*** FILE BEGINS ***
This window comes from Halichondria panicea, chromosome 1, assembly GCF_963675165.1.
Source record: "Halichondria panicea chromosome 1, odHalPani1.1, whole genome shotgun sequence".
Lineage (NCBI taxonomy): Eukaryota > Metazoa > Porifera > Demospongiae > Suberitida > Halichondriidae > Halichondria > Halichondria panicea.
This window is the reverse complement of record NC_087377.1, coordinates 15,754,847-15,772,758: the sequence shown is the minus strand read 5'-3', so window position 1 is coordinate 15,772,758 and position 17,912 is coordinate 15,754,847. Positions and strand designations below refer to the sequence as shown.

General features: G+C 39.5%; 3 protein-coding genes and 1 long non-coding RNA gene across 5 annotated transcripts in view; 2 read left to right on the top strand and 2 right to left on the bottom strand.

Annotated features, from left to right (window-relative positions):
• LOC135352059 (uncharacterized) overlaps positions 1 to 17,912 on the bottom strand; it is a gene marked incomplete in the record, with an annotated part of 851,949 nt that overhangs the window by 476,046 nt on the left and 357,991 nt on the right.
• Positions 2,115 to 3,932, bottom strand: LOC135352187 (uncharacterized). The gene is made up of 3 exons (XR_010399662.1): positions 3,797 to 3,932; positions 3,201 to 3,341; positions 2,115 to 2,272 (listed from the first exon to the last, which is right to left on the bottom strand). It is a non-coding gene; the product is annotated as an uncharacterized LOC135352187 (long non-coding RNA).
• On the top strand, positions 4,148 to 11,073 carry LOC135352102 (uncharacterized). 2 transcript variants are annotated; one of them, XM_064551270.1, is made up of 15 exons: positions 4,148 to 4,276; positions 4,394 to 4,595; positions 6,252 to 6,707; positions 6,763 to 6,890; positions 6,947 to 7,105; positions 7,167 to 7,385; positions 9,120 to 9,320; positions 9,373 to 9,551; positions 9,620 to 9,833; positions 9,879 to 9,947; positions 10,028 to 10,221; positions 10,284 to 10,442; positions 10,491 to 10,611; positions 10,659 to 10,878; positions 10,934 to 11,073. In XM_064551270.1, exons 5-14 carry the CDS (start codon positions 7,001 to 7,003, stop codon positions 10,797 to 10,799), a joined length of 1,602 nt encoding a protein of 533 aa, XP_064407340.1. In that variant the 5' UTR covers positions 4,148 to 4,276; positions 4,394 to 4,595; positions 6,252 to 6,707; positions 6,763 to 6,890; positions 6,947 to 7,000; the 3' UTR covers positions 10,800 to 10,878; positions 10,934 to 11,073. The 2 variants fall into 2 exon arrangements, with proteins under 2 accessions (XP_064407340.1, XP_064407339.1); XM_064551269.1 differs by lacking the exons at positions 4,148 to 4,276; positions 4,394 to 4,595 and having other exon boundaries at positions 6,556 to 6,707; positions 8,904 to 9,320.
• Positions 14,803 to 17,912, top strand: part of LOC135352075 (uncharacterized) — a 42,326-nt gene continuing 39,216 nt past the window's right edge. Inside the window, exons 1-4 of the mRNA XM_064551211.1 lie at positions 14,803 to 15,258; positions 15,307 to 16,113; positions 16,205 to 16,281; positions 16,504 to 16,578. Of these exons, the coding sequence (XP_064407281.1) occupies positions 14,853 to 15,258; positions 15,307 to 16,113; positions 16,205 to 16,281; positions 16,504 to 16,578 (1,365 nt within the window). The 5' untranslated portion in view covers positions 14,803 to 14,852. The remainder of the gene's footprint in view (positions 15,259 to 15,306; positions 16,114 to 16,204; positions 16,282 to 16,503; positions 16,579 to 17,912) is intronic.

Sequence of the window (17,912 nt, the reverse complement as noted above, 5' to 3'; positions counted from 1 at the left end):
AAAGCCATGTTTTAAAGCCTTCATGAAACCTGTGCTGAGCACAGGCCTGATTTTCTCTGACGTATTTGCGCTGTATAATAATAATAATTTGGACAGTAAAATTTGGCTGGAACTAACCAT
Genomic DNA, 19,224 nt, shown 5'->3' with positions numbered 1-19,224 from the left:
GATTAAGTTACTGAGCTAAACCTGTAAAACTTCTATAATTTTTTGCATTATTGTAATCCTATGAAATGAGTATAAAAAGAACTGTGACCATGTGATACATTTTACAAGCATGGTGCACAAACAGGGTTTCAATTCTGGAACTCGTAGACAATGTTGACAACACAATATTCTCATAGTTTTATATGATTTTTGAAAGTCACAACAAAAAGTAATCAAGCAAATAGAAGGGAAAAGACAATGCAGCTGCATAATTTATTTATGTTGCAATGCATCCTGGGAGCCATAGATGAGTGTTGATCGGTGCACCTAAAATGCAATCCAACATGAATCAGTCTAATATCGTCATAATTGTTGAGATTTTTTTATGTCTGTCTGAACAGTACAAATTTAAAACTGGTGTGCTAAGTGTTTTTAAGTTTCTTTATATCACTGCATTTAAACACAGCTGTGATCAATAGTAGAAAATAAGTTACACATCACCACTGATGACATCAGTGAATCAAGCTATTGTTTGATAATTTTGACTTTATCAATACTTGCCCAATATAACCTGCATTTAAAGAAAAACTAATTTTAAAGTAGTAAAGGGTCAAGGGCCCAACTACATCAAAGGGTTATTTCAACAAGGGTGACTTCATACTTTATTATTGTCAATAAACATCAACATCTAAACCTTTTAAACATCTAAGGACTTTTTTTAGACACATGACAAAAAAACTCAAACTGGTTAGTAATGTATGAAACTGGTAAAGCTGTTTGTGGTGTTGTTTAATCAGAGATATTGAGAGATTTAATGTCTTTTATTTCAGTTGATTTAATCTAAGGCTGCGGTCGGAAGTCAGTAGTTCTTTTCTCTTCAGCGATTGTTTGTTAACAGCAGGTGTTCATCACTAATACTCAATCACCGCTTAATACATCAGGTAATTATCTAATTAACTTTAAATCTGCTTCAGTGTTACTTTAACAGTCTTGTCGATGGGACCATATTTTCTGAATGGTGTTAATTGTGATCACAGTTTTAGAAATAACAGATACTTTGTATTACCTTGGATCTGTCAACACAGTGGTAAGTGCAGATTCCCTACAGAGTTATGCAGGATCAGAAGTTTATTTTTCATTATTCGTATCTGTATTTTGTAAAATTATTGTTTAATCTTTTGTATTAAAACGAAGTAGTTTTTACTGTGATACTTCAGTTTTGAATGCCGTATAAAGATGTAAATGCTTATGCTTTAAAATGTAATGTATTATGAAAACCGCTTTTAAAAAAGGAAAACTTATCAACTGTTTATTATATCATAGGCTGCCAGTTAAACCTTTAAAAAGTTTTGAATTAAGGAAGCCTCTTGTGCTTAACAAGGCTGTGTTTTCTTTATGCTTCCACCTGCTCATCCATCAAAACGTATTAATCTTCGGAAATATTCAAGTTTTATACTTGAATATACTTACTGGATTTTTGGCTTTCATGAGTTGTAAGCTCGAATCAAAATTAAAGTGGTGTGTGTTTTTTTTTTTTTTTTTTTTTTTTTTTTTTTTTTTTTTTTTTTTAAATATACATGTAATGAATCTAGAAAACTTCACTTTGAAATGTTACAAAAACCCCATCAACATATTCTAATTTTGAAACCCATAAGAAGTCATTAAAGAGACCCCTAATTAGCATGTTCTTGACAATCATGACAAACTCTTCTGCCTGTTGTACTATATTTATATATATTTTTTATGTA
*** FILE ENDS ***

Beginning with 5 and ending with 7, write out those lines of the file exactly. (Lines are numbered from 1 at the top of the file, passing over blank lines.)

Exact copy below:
General features: G+C 39.5%; 3 protein-coding genes and 1 long non-coding RNA gene across 5 annotated transcripts in view; 2 read left to right on the top strand and 2 right to left on the bottom strand.

Annotated features, from left to right (window-relative positions):
• LOC135352059 (uncharacterized) overlaps positions 1 to 17,912 on the bottom strand; it is a gene marked incomplete in the record, with an annotated part of 851,949 nt that overhangs the window by 476,046 nt on the left and 357,991 nt on the right.